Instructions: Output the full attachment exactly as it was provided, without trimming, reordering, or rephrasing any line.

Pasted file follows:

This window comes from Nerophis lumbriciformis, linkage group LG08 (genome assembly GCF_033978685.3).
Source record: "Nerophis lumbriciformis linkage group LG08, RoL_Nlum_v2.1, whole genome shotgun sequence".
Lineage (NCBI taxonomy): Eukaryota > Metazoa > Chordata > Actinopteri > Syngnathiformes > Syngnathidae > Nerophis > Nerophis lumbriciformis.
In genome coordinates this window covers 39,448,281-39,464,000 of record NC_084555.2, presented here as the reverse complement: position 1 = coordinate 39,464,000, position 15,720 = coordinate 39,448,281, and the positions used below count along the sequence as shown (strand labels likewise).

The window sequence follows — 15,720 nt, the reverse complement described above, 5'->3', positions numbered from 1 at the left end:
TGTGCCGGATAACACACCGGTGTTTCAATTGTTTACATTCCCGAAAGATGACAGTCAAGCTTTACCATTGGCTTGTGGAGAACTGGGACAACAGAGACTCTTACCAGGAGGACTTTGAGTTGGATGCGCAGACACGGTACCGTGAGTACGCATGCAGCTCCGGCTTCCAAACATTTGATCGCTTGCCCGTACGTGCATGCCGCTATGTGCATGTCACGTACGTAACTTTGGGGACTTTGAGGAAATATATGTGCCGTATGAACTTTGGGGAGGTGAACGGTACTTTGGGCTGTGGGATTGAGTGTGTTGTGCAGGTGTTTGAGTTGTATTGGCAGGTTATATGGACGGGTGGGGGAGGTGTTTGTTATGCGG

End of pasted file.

This window comes from Nerophis lumbriciformis, linkage group LG08 (genome assembly GCF_033978685.3).
Source record: "Nerophis lumbriciformis linkage group LG08, RoL_Nlum_v2.1, whole genome shotgun sequence".
Lineage (NCBI taxonomy): Eukaryota > Metazoa > Chordata > Actinopteri > Syngnathiformes > Syngnathidae > Nerophis > Nerophis lumbriciformis.
In genome coordinates this window covers 39,448,281-39,464,000 of record NC_084555.2, presented here as the reverse complement: position 1 = coordinate 39,464,000, position 15,720 = coordinate 39,448,281, and the positions used below count along the sequence as shown (strand labels likewise).

The window sequence follows — 15,720 nt, the reverse complement described above, 5'->3', positions numbered from 1 at the left end:
TGTGCCGGATAACACACCGGTGTTTCAATTGTTTACATTCCCGAAAGATGACAGTCAAGCTTTACCATTGGCTTGTGGAGAACTGGGACAACAGAGACTCTTACCAGGAGGACTTTGAGTTGGATGCGCAGACACGGTACCGTGAGTACGCATGCAGCTCCGGCTTCCAAACATTTGATCGCTTGCCCGTACGTGCATGCCGCTATGTGCATGTCACGTACGTAACTTTGGGGACTTTGAGGAAATATATGTGCCGTATGAACTTTGGGGAGGTGAACGGTACTTTGGGCTGTGGGATTGAGTGTGTTGTGCAGGTGTTTGAGTTGTATTGGCAGGTTATATGGACGGGTGGGGGAGGTGTTTGTTATGCGG